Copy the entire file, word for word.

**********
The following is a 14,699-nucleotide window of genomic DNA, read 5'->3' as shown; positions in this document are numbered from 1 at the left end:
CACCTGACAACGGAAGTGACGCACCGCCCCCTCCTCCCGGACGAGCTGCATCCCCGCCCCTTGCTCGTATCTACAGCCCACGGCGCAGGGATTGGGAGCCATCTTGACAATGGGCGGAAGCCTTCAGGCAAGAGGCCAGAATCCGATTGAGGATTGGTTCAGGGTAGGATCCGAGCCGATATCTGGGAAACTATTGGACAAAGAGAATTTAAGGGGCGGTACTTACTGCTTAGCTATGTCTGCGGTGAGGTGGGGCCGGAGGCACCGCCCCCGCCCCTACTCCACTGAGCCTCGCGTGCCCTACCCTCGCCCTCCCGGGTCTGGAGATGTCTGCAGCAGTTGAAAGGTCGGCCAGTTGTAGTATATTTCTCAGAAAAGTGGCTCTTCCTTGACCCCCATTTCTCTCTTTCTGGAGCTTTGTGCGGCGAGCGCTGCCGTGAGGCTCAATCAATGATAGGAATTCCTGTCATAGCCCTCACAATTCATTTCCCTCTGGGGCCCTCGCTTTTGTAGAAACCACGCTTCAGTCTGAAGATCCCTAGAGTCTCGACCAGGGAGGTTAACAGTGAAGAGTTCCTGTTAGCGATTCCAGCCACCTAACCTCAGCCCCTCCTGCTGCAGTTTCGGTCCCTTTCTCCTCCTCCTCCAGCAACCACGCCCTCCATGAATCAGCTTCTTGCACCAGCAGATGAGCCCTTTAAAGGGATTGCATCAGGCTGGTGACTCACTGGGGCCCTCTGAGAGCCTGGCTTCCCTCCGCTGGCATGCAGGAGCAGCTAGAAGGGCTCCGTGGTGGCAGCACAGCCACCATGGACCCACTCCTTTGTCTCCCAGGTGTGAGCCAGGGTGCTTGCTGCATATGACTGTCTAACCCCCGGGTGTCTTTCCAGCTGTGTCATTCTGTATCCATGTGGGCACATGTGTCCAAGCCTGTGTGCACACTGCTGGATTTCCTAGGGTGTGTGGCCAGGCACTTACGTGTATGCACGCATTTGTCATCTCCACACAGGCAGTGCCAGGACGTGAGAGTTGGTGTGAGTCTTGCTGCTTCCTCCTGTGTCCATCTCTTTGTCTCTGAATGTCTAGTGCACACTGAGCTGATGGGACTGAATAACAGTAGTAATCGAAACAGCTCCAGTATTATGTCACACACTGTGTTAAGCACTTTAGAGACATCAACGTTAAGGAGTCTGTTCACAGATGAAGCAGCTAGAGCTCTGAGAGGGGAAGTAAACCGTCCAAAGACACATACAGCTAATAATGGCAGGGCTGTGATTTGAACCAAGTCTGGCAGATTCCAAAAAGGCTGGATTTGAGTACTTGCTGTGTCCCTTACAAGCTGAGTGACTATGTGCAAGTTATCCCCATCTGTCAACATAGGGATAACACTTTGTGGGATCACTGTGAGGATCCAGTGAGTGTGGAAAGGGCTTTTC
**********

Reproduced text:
The following is a 14,699-nucleotide window of genomic DNA, read 5'->3' as shown; positions in this document are numbered from 1 at the left end:
CACCTGACAACGGAAGTGACGCACCGCCCCCTCCTCCCGGACGAGCTGCATCCCCGCCCCTTGCTCGTATCTACAGCCCACGGCGCAGGGATTGGGAGCCATCTTGACAATGGGCGGAAGCCTTCAGGCAAGAGGCCAGAATCCGATTGAGGATTGGTTCAGGGTAGGATCCGAGCCGATATCTGGGAAACTATTGGACAAAGAGAATTTAAGGGGCGGTACTTACTGCTTAGCTATGTCTGCGGTGAGGTGGGGCCGGAGGCACCGCCCCCGCCCCTACTCCACTGAGCCTCGCGTGCCCTACCCTCGCCCTCCCGGGTCTGGAGATGTCTGCAGCAGTTGAAAGGTCGGCCAGTTGTAGTATATTTCTCAGAAAAGTGGCTCTTCCTTGACCCCCATTTCTCTCTTTCTGGAGCTTTGTGCGGCGAGCGCTGCCGTGAGGCTCAATCAATGATAGGAATTCCTGTCATAGCCCTCACAATTCATTTCCCTCTGGGGCCCTCGCTTTTGTAGAAACCACGCTTCAGTCTGAAGATCCCTAGAGTCTCGACCAGGGAGGTTAACAGTGAAGAGTTCCTGTTAGCGATTCCAGCCACCTAACCTCAGCCCCTCCTGCTGCAGTTTCGGTCCCTTTCTCCTCCTCCTCCAGCAACCACGCCCTCCATGAATCAGCTTCTTGCACCAGCAGATGAGCCCTTTAAAGGGATTGCATCAGGCTGGTGACTCACTGGGGCCCTCTGAGAGCCTGGCTTCCCTCCGCTGGCATGCAGGAGCAGCTAGAAGGGCTCCGTGGTGGCAGCACAGCCACCATGGACCCACTCCTTTGTCTCCCAGGTGTGAGCCAGGGTGCTTGCTGCATATGACTGTCTAACCCCCGGGTGTCTTTCCAGCTGTGTCATTCTGTATCCATGTGGGCACATGTGTCCAAGCCTGTGTGCACACTGCTGGATTTCCTAGGGTGTGTGGCCAGGCACTTACGTGTATGCACGCATTTGTCATCTCCACACAGGCAGTGCCAGGACGTGAGAGTTGGTGTGAGTCTTGCTGCTTCCTCCTGTGTCCATCTCTTTGTCTCTGAATGTCTAGTGCACACTGAGCTGATGGGACTGAATAACAGTAGTAATCGAAACAGCTCCAGTATTATGTCACACACTGTGTTAAGCACTTTAGAGACATCAACGTTAAGGAGTCTGTTCACAGATGAAGCAGCTAGAGCTCTGAGAGGGGAAGTAAACCGTCCAAAGACACATACAGCTAATAATGGCAGGGCTGTGATTTGAACCAAGTCTGGCAGATTCCAAAAAGGCTGGATTTGAGTACTTGCTGTGTCCCTTACAAGCTGAGTGACTATGTGCAAGTTATCCCCATCTGTCAACATAGGGATAACACTTTGTGGGATCACTGTGAGGATCCAGTGAGTGTGGAAAGGGCTTTTC